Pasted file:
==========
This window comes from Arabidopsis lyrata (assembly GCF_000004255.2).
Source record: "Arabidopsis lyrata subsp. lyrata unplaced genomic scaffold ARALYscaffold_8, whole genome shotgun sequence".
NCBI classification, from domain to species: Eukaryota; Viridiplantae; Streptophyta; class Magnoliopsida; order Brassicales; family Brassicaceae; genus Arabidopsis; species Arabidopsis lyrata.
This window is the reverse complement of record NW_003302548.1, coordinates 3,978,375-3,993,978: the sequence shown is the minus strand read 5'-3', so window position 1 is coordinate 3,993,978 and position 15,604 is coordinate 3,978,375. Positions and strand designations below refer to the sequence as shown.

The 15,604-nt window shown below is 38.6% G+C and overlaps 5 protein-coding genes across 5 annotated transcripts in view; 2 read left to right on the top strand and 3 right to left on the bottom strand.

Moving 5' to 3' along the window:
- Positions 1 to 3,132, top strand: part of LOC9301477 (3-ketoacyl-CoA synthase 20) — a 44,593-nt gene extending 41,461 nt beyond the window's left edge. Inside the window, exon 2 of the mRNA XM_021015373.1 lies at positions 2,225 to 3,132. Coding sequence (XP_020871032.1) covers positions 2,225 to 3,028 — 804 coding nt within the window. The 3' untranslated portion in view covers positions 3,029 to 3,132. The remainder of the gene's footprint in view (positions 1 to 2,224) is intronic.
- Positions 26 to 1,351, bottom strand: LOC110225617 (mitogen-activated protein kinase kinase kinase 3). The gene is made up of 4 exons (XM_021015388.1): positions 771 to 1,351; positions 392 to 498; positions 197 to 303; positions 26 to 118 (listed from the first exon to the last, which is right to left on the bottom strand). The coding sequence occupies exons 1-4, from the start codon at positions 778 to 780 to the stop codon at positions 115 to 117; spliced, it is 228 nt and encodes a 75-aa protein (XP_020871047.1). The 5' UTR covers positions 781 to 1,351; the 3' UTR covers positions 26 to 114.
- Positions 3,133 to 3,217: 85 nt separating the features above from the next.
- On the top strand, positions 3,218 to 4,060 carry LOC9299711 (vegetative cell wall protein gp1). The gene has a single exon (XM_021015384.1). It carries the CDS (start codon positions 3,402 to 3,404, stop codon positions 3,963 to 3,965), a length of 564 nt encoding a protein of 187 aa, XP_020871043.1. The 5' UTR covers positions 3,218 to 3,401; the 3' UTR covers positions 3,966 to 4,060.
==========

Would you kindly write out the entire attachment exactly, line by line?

This window comes from Arabidopsis lyrata (assembly GCF_000004255.2).
Source record: "Arabidopsis lyrata subsp. lyrata unplaced genomic scaffold ARALYscaffold_8, whole genome shotgun sequence".
NCBI classification, from domain to species: Eukaryota; Viridiplantae; Streptophyta; class Magnoliopsida; order Brassicales; family Brassicaceae; genus Arabidopsis; species Arabidopsis lyrata.
This window is the reverse complement of record NW_003302548.1, coordinates 3,978,375-3,993,978: the sequence shown is the minus strand read 5'-3', so window position 1 is coordinate 3,993,978 and position 15,604 is coordinate 3,978,375. Positions and strand designations below refer to the sequence as shown.

The 15,604-nt window shown below is 38.6% G+C and overlaps 5 protein-coding genes across 5 annotated transcripts in view; 2 read left to right on the top strand and 3 right to left on the bottom strand.

Moving 5' to 3' along the window:
- Positions 1 to 3,132, top strand: part of LOC9301477 (3-ketoacyl-CoA synthase 20) — a 44,593-nt gene extending 41,461 nt beyond the window's left edge. Inside the window, exon 2 of the mRNA XM_021015373.1 lies at positions 2,225 to 3,132. Coding sequence (XP_020871032.1) covers positions 2,225 to 3,028 — 804 coding nt within the window. The 3' untranslated portion in view covers positions 3,029 to 3,132. The remainder of the gene's footprint in view (positions 1 to 2,224) is intronic.
- Positions 26 to 1,351, bottom strand: LOC110225617 (mitogen-activated protein kinase kinase kinase 3). The gene is made up of 4 exons (XM_021015388.1): positions 771 to 1,351; positions 392 to 498; positions 197 to 303; positions 26 to 118 (listed from the first exon to the last, which is right to left on the bottom strand). The coding sequence occupies exons 1-4, from the start codon at positions 778 to 780 to the stop codon at positions 115 to 117; spliced, it is 228 nt and encodes a 75-aa protein (XP_020871047.1). The 5' UTR covers positions 781 to 1,351; the 3' UTR covers positions 26 to 114.
- Positions 3,133 to 3,217: 85 nt separating the features above from the next.
- On the top strand, positions 3,218 to 4,060 carry LOC9299711 (vegetative cell wall protein gp1). The gene has a single exon (XM_021015384.1). It carries the CDS (start codon positions 3,402 to 3,404, stop codon positions 3,963 to 3,965), a length of 564 nt encoding a protein of 187 aa, XP_020871043.1. The 5' UTR covers positions 3,218 to 3,401; the 3' UTR covers positions 3,966 to 4,060.